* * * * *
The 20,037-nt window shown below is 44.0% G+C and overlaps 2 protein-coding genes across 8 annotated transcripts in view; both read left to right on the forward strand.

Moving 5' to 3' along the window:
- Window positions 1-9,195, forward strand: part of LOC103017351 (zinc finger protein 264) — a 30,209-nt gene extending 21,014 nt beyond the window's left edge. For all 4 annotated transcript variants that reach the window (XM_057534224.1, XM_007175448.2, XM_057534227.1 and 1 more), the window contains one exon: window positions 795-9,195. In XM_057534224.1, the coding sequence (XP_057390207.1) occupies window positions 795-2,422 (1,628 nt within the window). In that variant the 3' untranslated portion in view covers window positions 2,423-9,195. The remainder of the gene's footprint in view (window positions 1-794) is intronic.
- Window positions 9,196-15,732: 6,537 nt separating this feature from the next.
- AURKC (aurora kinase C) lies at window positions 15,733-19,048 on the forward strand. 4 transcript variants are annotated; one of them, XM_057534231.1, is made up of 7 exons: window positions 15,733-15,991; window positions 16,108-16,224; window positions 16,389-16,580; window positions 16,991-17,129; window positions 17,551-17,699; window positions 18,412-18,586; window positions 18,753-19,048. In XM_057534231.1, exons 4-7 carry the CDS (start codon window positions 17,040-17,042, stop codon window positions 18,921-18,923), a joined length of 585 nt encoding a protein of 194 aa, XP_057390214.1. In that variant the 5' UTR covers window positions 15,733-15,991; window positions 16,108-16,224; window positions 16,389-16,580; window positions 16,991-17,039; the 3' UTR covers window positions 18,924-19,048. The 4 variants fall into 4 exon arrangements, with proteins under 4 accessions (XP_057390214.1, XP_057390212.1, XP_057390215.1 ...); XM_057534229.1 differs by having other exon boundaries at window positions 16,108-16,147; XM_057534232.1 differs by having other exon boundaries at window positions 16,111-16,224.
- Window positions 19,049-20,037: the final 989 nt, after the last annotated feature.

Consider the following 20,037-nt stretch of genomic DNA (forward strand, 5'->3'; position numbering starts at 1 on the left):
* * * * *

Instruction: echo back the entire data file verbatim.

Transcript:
The 20,037-nt window shown below is 44.0% G+C and overlaps 2 protein-coding genes across 8 annotated transcripts in view; both read left to right on the forward strand.

Moving 5' to 3' along the window:
- Window positions 1-9,195, forward strand: part of LOC103017351 (zinc finger protein 264) — a 30,209-nt gene extending 21,014 nt beyond the window's left edge. For all 4 annotated transcript variants that reach the window (XM_057534224.1, XM_007175448.2, XM_057534227.1 and 1 more), the window contains one exon: window positions 795-9,195. In XM_057534224.1, the coding sequence (XP_057390207.1) occupies window positions 795-2,422 (1,628 nt within the window). In that variant the 3' untranslated portion in view covers window positions 2,423-9,195. The remainder of the gene's footprint in view (window positions 1-794) is intronic.
- Window positions 9,196-15,732: 6,537 nt separating this feature from the next.
- AURKC (aurora kinase C) lies at window positions 15,733-19,048 on the forward strand. 4 transcript variants are annotated; one of them, XM_057534231.1, is made up of 7 exons: window positions 15,733-15,991; window positions 16,108-16,224; window positions 16,389-16,580; window positions 16,991-17,129; window positions 17,551-17,699; window positions 18,412-18,586; window positions 18,753-19,048. In XM_057534231.1, exons 4-7 carry the CDS (start codon window positions 17,040-17,042, stop codon window positions 18,921-18,923), a joined length of 585 nt encoding a protein of 194 aa, XP_057390214.1. In that variant the 5' UTR covers window positions 15,733-15,991; window positions 16,108-16,224; window positions 16,389-16,580; window positions 16,991-17,039; the 3' UTR covers window positions 18,924-19,048. The 4 variants fall into 4 exon arrangements, with proteins under 4 accessions (XP_057390214.1, XP_057390212.1, XP_057390215.1 ...); XM_057534229.1 differs by having other exon boundaries at window positions 16,108-16,147; XM_057534232.1 differs by having other exon boundaries at window positions 16,111-16,224.
- Window positions 19,049-20,037: the final 989 nt, after the last annotated feature.

Consider the following 20,037-nt stretch of genomic DNA (forward strand, 5'->3'; position numbering starts at 1 on the left):